Looking north from Moose Creek Lodge, the highway crosses Moose Creek just ahead, and just past that is Moose Creek Campground. While the campground closed on September 15th, I hoped that it would be one of the ones that didn’t lock the gate.

Looking north on the North Klondike Highway from Moose Creek Lodge
The gate at the campground was indeed open 🙂

Moose Creek Campground, Yukon
By 5:30 we were set up in site #20, a huge pull-through at the back end of the campground. I don’t recall ever hearing anybody mention Moose Creek Campground, but it’s very nice.

Moose Creek Campground, Yukon
The road is wide and the sites are very large so it’s big-rig friendly, the facilities are all in excellent condition, and it’s quite far off the highway to keep noise down.

Moose Creek Campground, Yukon
I used to wonder why some – perhaps most – of the parks close and lock the gates off-season. At Moose Creek, I saw why. Garbage bins full of household trash, signs on the firewood sheds stating “Firewood Protected by Theft Proof Coded Flakes” (whatever that means exactly), and picnic tables chained to the ground. So our parks have to be protected from theft and vandalism by locals – how bloody sad is that? Strangely, as if to confirm what I was writing at 05:30 in the morning, a pickup truck drove past my site. There’s no possible good reason for a pickup with no camper on it to be at the back end of the campground almost 3 hours before sunrise.

Moose Creek Campground, Yukon
After getting the kids dinner, Bella and Tucker and I went out to explore more of the campground. We soon found a network of trails – one main interpretive trail along the bench above Moose Creek, and some side trails.

Moose Creek, Yukon
The trails vary from a very old road as seen in this photo – a wood-cutting road is my guess – to narrow paths.

Walking trail at Moose Creek Campground, Yukon
These stairs lead down to Moose Creek and on to the Stewart River, about a half-hour walk.

Walking trail at Moose Creek Campground, Yukon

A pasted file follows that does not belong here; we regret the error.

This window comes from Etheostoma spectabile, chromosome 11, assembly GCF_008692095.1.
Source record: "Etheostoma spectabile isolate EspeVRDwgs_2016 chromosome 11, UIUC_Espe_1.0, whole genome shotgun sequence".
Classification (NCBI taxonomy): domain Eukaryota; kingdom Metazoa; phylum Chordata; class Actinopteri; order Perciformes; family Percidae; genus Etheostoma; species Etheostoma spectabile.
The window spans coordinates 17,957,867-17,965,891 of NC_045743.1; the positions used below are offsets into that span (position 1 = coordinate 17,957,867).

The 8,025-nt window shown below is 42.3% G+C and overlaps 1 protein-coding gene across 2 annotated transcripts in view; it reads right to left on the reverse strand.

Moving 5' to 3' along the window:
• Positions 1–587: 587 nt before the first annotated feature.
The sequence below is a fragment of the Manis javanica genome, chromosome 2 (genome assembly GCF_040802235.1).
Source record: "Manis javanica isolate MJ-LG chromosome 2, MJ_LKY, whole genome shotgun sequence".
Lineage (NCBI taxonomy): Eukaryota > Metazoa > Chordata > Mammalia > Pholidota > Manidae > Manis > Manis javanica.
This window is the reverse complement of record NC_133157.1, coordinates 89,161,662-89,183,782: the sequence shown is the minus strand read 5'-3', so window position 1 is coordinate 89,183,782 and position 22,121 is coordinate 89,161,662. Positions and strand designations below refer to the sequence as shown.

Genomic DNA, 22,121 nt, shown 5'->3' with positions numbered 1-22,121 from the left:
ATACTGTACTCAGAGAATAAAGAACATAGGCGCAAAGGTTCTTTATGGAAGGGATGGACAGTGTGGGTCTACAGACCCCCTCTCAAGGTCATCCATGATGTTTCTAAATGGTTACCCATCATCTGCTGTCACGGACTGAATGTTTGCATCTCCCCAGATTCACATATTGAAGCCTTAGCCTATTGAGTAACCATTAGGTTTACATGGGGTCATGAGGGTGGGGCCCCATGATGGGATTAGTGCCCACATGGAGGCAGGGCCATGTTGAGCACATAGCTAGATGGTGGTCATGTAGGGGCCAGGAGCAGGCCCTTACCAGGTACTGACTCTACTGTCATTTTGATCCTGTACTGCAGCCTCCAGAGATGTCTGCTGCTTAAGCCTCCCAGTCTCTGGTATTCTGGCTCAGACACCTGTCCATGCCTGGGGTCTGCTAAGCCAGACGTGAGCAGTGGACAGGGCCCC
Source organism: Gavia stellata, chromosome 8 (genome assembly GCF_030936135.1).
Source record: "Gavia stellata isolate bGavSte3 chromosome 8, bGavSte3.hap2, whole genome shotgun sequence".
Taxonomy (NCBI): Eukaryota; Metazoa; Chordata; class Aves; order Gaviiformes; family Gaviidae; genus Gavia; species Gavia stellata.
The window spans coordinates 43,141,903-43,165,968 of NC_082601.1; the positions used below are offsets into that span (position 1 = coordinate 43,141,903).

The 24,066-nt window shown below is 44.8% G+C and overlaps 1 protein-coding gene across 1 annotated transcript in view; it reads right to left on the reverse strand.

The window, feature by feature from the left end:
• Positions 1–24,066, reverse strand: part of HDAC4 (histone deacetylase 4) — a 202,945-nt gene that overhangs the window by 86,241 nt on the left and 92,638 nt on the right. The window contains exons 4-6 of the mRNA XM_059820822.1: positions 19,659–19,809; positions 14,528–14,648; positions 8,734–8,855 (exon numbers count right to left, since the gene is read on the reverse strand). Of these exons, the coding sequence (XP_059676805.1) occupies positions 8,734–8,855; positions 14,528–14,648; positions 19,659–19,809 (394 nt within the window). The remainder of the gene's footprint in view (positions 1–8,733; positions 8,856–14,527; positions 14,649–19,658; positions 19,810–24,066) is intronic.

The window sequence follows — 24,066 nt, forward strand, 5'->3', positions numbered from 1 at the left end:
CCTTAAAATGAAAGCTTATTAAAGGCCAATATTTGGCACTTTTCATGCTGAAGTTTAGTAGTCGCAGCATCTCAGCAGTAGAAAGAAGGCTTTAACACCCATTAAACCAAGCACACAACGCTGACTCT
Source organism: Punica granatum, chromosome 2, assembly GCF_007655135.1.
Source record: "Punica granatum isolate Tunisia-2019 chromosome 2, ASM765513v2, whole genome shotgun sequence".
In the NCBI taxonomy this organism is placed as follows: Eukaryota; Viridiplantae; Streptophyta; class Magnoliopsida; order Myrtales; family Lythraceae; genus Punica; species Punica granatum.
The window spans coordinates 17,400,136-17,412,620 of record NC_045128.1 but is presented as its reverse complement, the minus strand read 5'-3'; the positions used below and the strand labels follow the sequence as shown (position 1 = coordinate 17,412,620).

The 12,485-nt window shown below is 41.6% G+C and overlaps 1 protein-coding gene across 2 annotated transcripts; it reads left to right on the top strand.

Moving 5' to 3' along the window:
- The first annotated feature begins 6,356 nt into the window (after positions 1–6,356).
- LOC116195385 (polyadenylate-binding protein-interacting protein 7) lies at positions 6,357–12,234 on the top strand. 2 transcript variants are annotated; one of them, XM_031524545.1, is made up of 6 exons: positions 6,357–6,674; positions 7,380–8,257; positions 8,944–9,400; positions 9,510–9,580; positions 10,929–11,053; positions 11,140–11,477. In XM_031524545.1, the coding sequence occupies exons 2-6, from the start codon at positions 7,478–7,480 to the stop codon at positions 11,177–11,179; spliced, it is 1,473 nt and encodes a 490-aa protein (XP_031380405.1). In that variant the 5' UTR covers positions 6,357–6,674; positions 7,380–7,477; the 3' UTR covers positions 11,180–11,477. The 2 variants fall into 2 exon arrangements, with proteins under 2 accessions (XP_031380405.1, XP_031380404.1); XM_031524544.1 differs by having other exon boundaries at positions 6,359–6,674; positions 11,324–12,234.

There are several interpretive signs about the ecosystem and the birds and animals who live here. I was surprised by how steep the slope is, and how far down the creek is.

Walking trail at Moose Creek Campground, Yukon
The second-growth spruce forest is lovely, with a thick carpet of moose. I expect that the original forest was logged to power the sternwheelers that ran the Stewart River.

Walking trail at Moose Creek Campground, Yukon

It was a peaceful night as usual, with all the kids snuggled up with me on the bed. The established order in the motorhome, which is different than the one at home, is that Tucker sleeps half on me, often on my shoulder, Bella takes the other pillow, and Molly is tucked up to one of my legs.

On Wednesday morning, while I waited for sunrise, I read through the manual for my drone again, as I planned to do some flying and am still not very comfortable with its abilities and limitations.

Learning about the DJI Phantom 3 Professional drone
I was in no hurry to get on the road, so it was 09:30 by the time we reached Gravel Lake rest area, only 61 km (38 mi) from the campground.

Gravel Lake rest area, North Klondike Highway
The Tintina Trench viewpoint and rest area at Km 655.2, at 10:20.

The Tintina Trench viewpoint and rest area at Km 655.2 of the North Klondike Highway
At 10:40, I reached the Dempster Highway junction and had to decide whether some of the Dempster Highway was on the itinerary or not. The road reports a couple of days before had been quite bad due to a lot of rain. I’d think about it while fueling up.

Dempster Highway junction on the North Klondike Highway
When the AFD (Alberta Fuel Distributors) cardlock opened at the former location of the Klondike River Lodge, it was dramatically the cheapest fuel in the Dawson area. I don’t know whether it still is, but filled up at $1.239 anyway. Before heading south, I’d fill at the North 60 commercial cardlock and could see who’s the cheapest – at North 60, you don’t know what the price is until the invoice arrives in the mail.

AFD cardlock at Dempster Junction, Yukon
The flashing sign at Mile 0 pointed out structural problems with the one-lane bridge over the Klondike River ahead, and the fact that the campground at Tombstone was closed.

Dempster Highway, Mile 0
The highway sign had other important information as well. If it had been dated, I might have gone for a look 🙂

Note about a bear sighting ahead on the Dempster Highway
An AFD fuel tanker on the Klondike River bridge. They’ve sure done well since moving north.

An AFD fuel tanker on the Klondike River bridge, Dempster Highway
I decided against the Dempster. There were too many other sites to visit, including some I’d not been to yet. At 11:45, I stopped at the unique “Welcome to Dawson” sign.

Dawson City is a wonderful place to just wander, and that was the basic plan for the rest of day.


Two days on the North Klondike Hwy, Whitehorse to Dawson — 5 Comments

  1. Thanks Murray I have been to all those places except the Moose Creek Campground. it brings back good memories Very nice photos

  2. We were car camping up near Delta Junction one night and the same thing happened (two nights in a row)…vehicle cruising the campsite at an insanely early hour, waking up the entire family, tent camping, crunch, crunch down the gravel. The campground host said there hadn’t been any reported problems yet, but they wondered why someone drove out that far from town for no good appreciable reason. Disturbing when you are laying on your back inside a tent.